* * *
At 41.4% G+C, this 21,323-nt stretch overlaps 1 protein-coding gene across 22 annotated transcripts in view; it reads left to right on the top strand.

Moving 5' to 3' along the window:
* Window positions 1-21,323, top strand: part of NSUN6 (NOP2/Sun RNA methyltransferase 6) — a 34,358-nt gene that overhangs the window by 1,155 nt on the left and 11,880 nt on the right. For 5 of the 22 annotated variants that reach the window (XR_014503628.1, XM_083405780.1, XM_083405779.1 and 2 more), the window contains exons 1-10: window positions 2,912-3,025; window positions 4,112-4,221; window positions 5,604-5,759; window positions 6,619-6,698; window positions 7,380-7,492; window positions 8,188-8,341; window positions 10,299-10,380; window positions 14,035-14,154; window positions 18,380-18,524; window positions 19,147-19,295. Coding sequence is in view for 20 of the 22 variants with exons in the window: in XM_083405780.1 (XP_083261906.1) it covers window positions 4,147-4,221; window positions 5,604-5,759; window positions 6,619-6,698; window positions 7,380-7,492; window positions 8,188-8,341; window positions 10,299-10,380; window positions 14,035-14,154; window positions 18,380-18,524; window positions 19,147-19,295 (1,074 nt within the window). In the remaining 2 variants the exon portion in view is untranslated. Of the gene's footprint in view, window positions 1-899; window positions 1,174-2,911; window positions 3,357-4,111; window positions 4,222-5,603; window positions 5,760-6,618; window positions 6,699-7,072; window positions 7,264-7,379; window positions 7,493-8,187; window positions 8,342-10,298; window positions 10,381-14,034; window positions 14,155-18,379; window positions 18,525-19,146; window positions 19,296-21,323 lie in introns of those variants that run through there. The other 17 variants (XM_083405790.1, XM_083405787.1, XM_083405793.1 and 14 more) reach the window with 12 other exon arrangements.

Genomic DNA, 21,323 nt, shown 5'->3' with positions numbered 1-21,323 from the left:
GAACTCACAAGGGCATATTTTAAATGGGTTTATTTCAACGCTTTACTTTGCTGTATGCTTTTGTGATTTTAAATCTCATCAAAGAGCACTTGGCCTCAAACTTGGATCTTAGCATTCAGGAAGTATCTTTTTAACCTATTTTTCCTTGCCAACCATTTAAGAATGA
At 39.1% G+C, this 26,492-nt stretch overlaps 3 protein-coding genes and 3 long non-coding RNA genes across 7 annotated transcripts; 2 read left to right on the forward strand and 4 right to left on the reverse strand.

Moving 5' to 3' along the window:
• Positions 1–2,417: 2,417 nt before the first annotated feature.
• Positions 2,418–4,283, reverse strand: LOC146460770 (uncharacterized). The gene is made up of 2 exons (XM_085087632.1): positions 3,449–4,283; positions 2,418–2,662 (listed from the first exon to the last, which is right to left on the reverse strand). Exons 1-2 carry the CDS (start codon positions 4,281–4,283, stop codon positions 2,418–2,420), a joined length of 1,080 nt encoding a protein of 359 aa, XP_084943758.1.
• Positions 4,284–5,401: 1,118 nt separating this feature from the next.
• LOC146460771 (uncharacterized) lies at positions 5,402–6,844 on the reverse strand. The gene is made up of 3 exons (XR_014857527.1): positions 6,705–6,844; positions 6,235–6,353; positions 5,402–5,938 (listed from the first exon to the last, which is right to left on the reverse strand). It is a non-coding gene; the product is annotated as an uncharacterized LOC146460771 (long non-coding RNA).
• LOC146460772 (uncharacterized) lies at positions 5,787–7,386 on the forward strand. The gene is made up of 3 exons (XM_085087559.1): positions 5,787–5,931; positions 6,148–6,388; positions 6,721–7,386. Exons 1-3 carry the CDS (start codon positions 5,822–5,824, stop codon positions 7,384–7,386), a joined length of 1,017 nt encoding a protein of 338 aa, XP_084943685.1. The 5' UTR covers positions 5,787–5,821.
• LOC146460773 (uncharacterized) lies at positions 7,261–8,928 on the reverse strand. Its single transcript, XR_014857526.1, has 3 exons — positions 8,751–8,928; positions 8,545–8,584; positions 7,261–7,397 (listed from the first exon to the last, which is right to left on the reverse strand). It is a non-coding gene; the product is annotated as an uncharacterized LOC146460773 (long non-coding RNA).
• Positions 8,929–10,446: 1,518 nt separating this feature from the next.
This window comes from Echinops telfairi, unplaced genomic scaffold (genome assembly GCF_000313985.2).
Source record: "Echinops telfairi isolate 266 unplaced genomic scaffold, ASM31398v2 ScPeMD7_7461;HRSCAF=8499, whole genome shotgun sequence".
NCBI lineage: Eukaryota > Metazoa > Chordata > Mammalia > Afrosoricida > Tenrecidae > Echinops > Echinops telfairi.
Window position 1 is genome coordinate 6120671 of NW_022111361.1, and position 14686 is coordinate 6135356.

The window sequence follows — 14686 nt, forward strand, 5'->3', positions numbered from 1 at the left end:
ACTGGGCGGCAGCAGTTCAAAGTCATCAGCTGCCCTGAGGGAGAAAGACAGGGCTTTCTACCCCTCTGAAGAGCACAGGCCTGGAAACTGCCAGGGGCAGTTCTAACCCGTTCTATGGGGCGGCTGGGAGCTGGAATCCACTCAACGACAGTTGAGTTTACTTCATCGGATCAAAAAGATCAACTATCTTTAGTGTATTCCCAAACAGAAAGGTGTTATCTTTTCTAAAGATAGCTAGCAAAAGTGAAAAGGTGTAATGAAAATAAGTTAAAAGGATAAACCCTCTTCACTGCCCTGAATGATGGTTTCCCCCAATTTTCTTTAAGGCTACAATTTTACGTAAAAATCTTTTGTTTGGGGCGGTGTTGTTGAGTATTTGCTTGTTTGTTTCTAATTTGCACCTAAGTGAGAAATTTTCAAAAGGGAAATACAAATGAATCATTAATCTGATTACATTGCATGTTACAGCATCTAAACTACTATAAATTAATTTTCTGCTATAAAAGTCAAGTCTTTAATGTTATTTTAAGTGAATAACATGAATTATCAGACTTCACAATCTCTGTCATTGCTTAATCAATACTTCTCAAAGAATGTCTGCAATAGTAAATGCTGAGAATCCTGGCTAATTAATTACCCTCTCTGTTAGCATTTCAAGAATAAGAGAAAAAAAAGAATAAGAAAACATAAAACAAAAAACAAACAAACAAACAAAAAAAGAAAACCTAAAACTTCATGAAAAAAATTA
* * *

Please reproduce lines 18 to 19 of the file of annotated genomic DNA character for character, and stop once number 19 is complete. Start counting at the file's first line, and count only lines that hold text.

Window position 1 is genome coordinate 6120671 of NW_022111361.1, and position 14686 is coordinate 6135356.

The window sequence follows — 14686 nt, forward strand, 5'->3', positions numbered from 1 at the left end: